The huge and iconic statue sits at the peak of Corcovado Mountain, 2,300 feet up. So up we went, but getting there wasn’t easy. We took a cab - to a van - to what I thought would be our final destination. Wrong. We had to take a second van to the tippy top of the mountain. Winding roads accompanied by nausea and popping ears, the trek itself had me realizing why this wonder was so…well, wondrous. The entire mountain has been constructed around getting to Christ the Redeemer.

Once at the top, we still had to walk 223 steps, but again made it in time to photograph the sunset.

The views were epic.

It was another beautiful night in Rio.

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The next day trip is one that I was advised against, though I didn’t see a problem with it if I was careful. I really wanted to visit a favela, “the slums,” where poor people are forced to live in the midst of drug trafficking and crime. Although there’s a lot of negative connotation with the word “favela,” these neighborhoods are still completely normal communities of people. I was even offered to stay in one during my trip for “a little bit of adventure.”

Known for it’s large amount of favelas, Brasil holds record for having the biggest one in South America, Rocinha (100,000 people), which is in Rio De Janeiro. In Rio alone, there are over 700 of these “shanty towns,” making up 22% of the city’s population.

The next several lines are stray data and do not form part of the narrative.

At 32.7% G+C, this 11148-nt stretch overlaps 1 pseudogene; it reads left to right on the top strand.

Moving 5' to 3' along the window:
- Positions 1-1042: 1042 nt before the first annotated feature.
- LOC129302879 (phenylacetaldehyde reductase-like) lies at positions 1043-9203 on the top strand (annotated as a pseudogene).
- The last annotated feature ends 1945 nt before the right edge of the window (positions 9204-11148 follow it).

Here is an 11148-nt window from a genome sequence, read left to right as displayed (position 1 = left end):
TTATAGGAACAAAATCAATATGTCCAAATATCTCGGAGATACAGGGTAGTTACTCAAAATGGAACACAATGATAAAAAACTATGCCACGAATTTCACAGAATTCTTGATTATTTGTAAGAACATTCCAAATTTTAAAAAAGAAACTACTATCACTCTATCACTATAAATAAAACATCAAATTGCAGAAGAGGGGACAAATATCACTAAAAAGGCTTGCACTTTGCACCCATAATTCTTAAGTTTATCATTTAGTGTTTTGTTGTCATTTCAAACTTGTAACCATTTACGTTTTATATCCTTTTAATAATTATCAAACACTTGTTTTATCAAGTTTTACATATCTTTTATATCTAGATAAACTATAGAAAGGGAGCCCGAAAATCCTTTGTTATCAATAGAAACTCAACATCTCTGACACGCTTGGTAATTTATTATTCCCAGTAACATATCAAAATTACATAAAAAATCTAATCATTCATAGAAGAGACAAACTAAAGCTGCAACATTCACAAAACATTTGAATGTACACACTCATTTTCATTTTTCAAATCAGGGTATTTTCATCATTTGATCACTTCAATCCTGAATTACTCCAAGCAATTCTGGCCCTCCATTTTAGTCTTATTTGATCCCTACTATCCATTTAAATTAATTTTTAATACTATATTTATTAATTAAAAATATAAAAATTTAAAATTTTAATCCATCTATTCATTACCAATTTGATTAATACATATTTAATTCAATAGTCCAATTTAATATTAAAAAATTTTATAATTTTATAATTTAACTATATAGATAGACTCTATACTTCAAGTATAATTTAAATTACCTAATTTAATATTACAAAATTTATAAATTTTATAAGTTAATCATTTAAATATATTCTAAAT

The construction of the towns is pretty mind blowing. Thousands of tiny wooden homes are stacked on stilts toward the edge of the city. Occupying 8,000 residents and now under military control (meaning it’s much safer than other favelas), I made a visit to Santa Marta, directly underneath Corcovado. I was warned not to take pictures of people unless they agreed. Plus, a storm was approaching, so I didn’t get to take too many photos once the rain began to pour.

Greeted by colorful murals and painted homes, I knew not to be fooled. The living conditions in this favela were unfortunate.

The anti-FIFA graffiti had me intrigued. I have heard and debated so much about the controversy of World Cup 2014 being held in Brasil, but to stand right in the middle of a favela really put it a lot into perspective for me.

More schools, less stadiums.

I was so happy to find out that this particular favela took part in a project called Favela Painting. Five years ago in Miami, I met the artists who coordinated this project. I never thought I would get a chance to actually see it in person.

When the rain started to fog up my camera lens, I mixed with the locals and had a bite to eat. Everyone was warm and welcoming.

I finally made it to the end, taking the same path that the residents have to walk daily. Although the conditions in this favela were not great, the people I encountered were humble. It was a strong reminder not to take anything for granted, as the people with the least in this world find joy in the most simple things.

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For more Brazil + World Cup on TheHundreds.com:

Shayna Batya’s first post “Independence Day at the World Cup

Senay Kenfe’s tales from the fringe and favela in “City Unlimited: Stories from Rio de Janeiro” Part 1 and Part 2